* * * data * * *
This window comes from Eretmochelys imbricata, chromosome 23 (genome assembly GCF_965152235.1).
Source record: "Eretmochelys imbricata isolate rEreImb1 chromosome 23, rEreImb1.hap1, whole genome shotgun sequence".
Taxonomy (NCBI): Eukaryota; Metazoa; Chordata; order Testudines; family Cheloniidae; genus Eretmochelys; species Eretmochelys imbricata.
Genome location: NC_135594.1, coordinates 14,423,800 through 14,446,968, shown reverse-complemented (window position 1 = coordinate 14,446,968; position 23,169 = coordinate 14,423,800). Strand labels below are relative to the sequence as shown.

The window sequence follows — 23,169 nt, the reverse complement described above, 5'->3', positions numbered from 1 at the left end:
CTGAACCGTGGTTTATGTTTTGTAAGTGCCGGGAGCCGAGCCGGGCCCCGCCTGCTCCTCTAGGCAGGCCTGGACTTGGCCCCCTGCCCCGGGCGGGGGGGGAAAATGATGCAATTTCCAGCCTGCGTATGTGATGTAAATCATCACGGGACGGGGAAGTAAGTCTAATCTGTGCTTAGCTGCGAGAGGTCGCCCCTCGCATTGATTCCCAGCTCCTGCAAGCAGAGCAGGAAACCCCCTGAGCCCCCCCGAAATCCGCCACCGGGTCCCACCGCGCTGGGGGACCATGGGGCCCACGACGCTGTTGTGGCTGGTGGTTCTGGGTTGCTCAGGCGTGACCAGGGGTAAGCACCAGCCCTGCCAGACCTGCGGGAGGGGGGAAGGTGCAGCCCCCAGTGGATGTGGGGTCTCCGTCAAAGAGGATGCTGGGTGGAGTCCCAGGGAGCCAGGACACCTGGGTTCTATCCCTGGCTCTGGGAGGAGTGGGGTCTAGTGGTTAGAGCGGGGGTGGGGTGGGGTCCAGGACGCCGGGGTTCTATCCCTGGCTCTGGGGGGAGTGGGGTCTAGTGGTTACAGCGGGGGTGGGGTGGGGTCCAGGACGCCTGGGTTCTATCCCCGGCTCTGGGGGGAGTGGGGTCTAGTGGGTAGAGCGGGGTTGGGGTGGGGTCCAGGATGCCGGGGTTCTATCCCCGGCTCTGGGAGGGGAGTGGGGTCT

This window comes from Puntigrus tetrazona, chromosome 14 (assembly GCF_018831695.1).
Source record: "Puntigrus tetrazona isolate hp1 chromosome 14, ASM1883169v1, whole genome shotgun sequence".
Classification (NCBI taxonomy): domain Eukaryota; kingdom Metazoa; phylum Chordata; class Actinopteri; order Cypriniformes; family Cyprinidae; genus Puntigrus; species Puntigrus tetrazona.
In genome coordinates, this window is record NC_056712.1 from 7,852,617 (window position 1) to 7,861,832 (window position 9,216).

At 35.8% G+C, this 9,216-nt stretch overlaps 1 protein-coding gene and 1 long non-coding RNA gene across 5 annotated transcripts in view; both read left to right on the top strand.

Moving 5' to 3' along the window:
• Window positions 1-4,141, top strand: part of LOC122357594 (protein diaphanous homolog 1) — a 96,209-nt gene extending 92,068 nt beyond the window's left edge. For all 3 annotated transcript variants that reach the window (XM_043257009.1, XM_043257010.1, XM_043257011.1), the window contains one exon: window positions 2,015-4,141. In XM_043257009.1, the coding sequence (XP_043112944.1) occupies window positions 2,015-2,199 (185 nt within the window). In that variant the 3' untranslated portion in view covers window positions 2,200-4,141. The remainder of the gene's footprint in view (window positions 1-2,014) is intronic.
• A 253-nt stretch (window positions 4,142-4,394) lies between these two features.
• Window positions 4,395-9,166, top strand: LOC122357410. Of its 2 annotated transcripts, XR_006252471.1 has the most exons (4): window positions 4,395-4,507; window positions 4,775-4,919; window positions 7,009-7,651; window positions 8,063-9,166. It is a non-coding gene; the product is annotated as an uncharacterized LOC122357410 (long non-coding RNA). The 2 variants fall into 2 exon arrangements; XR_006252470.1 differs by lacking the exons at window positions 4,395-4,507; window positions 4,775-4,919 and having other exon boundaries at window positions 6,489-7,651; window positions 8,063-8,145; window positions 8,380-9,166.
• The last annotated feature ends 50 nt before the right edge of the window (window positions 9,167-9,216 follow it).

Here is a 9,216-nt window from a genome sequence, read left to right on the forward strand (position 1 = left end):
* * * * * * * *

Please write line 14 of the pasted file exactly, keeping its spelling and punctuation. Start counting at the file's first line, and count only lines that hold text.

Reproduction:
• A 253-nt stretch (window positions 4,142-4,394) lies between these two features.